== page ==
Meditation Has Many Health Benefits – Physical, Mental & Emotional
Meditation quiets the mind and practices the art of self-control. By shutting off the outside world and merely observing your thoughts and reactions, a person can gradually gain more and more self-mastery.
Overall well-being includes attending to our mental health. Though it might feel strange for some people at first, meditation is a perfect way to find peace, quiet the mind, and develop enduring happiness even amid life’s pressures.
- Mention meditation practice and specific population segments will imagine new-age hippy-types sitting in a circle on the beach and chanting as the sun rises.
- With roots in eastern medicine, meditation made its way into Western culture; before long, mainstream medicine noticed the benefits and began applying meditative therapies to a whole range of conditions, such as depression, anxiety, pain relief, and addiction recovery.
- Where people sometimes get confused are the many variations and forms of meditation. Setting aside all these different types, a prevalent and straightforward form is mindful meditation.
There are all sorts of benefits to regular mindful meditation. For example, researchers at John Hopkins University reported that regular sessions seem to deliver as much relief from symptoms of anxiety and depression as other research has noted from the use of antidepressant medications.
Here is a list of some of the benefits of meditation;
- Quiet the Mind
The mind is constantly generating thoughts, feelings & emotions. By “ignoring” and simply observing and letting all mind activity come and go, meditation quiets it down. Attention empowers the mind. The less attention someone pays to their mind, the quieter it will become.
- Mood Management
In a 2014 study published in the Journal of Internal Medicine, mindfulness meditation was a viable alternative to taking prescribed medication.
- Heighten Awareness
Mindfulness is a skill that requires practice. The more a person learns to focus while meditating, the more they can control their focus in day-to-day activities, such as work.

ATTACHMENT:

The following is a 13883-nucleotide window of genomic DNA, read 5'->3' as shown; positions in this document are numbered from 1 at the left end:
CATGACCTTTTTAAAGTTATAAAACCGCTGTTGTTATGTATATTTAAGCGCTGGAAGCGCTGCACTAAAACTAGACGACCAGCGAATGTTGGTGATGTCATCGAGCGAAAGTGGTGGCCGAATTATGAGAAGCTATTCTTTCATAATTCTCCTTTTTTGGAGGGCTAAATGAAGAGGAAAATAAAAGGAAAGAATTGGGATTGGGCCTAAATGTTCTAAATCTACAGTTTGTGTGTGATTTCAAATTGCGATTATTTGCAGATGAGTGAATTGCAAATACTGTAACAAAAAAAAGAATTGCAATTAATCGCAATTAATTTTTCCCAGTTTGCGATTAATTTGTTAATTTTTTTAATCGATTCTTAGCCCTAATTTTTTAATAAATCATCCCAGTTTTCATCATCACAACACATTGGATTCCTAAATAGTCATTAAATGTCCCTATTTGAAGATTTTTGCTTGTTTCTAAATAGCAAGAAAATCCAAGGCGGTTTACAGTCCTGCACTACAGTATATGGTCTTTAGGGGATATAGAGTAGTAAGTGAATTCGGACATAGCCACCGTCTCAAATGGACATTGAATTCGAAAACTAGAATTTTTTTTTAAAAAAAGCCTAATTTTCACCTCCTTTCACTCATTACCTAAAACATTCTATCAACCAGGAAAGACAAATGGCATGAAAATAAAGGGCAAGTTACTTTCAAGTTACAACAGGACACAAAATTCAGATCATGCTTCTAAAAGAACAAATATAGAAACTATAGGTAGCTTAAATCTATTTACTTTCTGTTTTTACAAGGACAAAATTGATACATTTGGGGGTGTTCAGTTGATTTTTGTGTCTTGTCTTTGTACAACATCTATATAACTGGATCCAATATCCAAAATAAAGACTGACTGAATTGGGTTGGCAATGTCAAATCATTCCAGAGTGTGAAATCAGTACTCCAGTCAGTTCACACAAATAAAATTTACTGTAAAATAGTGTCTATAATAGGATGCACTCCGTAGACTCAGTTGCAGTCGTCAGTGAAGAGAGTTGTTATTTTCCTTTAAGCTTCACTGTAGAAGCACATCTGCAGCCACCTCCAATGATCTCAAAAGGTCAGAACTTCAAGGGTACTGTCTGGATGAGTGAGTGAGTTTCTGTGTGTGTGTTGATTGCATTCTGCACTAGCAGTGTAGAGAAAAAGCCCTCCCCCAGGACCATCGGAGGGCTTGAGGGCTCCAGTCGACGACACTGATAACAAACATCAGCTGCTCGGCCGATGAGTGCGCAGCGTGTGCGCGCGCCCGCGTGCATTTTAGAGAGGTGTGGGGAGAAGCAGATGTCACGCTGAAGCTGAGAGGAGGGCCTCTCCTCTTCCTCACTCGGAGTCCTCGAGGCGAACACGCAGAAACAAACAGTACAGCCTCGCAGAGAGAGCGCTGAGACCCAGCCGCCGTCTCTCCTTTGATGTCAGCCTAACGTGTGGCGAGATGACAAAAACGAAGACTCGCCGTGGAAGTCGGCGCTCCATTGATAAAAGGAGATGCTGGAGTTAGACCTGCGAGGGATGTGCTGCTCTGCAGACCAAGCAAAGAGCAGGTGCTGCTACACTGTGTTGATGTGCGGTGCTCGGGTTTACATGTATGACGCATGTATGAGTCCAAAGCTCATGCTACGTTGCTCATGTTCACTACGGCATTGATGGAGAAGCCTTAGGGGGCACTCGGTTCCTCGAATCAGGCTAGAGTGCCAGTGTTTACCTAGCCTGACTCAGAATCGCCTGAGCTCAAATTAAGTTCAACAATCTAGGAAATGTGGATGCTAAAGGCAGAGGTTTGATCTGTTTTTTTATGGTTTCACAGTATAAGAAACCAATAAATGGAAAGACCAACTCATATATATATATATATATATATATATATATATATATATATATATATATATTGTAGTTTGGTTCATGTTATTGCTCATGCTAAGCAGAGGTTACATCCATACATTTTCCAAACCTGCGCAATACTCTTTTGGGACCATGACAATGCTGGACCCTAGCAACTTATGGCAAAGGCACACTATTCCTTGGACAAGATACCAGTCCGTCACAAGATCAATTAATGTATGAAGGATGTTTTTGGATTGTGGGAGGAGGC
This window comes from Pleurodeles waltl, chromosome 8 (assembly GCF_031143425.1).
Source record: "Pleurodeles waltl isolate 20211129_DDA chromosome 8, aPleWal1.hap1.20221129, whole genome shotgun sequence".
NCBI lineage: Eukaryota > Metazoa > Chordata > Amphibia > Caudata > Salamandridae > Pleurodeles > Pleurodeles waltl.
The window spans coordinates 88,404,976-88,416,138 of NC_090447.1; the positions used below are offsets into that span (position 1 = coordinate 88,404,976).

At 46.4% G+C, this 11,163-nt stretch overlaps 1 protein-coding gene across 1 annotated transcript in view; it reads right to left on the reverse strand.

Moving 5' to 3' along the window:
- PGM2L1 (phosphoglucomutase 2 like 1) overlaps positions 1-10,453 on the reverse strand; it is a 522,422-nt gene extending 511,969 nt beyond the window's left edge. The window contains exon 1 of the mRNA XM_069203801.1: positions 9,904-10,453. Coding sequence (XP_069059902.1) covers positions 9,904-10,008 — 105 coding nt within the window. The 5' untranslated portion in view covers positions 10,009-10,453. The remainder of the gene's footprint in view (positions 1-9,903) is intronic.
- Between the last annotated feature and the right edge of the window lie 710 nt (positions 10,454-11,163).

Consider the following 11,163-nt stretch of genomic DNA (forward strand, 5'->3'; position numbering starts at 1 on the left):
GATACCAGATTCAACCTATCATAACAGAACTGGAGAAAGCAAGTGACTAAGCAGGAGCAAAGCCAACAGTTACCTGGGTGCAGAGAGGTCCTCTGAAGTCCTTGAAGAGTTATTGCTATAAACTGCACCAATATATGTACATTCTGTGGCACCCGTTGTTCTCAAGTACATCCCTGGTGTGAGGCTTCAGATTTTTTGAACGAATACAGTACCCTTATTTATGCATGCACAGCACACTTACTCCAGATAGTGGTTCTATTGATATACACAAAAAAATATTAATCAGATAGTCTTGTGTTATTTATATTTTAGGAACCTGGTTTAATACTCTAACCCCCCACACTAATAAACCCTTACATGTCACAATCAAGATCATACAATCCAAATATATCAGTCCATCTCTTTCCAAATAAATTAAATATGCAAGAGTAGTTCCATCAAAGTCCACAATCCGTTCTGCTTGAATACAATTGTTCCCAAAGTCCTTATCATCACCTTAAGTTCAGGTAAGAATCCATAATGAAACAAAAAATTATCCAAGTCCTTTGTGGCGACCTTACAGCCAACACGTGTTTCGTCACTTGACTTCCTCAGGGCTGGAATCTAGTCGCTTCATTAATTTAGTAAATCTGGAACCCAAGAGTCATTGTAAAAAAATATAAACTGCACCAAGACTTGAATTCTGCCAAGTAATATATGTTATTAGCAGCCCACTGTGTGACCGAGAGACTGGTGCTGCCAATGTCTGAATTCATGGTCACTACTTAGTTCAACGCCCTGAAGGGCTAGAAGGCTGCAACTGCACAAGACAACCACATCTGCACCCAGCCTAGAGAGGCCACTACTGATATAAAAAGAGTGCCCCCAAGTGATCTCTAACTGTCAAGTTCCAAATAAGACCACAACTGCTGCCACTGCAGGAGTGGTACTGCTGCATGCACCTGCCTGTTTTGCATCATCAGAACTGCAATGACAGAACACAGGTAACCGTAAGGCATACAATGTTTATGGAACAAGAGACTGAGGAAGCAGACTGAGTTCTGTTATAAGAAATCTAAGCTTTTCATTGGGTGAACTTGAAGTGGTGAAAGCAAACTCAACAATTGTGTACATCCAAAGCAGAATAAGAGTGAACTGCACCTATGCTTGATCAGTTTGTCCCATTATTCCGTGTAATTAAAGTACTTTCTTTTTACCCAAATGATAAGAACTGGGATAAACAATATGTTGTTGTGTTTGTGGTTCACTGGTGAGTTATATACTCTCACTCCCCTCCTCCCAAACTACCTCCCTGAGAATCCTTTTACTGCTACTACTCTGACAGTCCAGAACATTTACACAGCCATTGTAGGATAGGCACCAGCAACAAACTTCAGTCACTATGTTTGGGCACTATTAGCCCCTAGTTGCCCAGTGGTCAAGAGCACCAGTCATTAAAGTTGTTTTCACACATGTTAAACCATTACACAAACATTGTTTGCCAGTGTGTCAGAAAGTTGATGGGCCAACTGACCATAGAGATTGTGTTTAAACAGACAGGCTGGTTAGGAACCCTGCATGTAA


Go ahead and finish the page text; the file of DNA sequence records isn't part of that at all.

- Reduce Stress
Stress is the body’s alarm system. When activated, stress releases adrenaline into the system and can cause an increase in blood pressure and heart rate. According to the American Heart Association, meditating for a few minutes each day could help decrease the risk of developing cardiovascular disease.
- Control Impulsivity
Practicing mindfulness for as little as 10 to 15 minutes a day flexes the mind’s ability to control negative impulses. For those recovering from alcohol or drug abuse, this skill-set might help prevent relapses.
- Reduce Body Discomfort
A study conducted at Wake Forest University found that meditation activates and reinforces areas of the brain that process pain. Thus, the practice has the overall effect of reducing physical discomfort.
- Improve Brain Health
A recent study indicated that regular meditation practice increases the thickness of specific cortical regions correlating to visual, auditory, and somatosensory processing. Also, regularly meditating may slow frontal cortex thinning due to aging processes. Meditation-induced relaxation states facilitate learning processes supported by improved cortical plasticity.
- Enhance Spiritual Growth
Virtually all the great spiritual disciplines utilize meditation by shutting off the outside world and focusing on the interior landscape, connecting to a higher level of consciousness. Although it is tough to measure accurately, this practice gradually develops a person’s spiritual nature.
With interest in the mind-body connection increasing due to imaging advances that allow neuroscientists to view the brain’s activity in real-time, clinical research studies investigating the efficacy of meditation are providing positive results. A meta-analysis of meditation studies applying cutting-edge technology indicated that regularly practicing meditation and cultivating mindfulness is correlated to more “positive states of mind,” improved life quality, and experiencing reduced emotional distress. This same meta-analysis also found that meditation can positively impact stress hormones, the autonomic nervous system, and the immune system.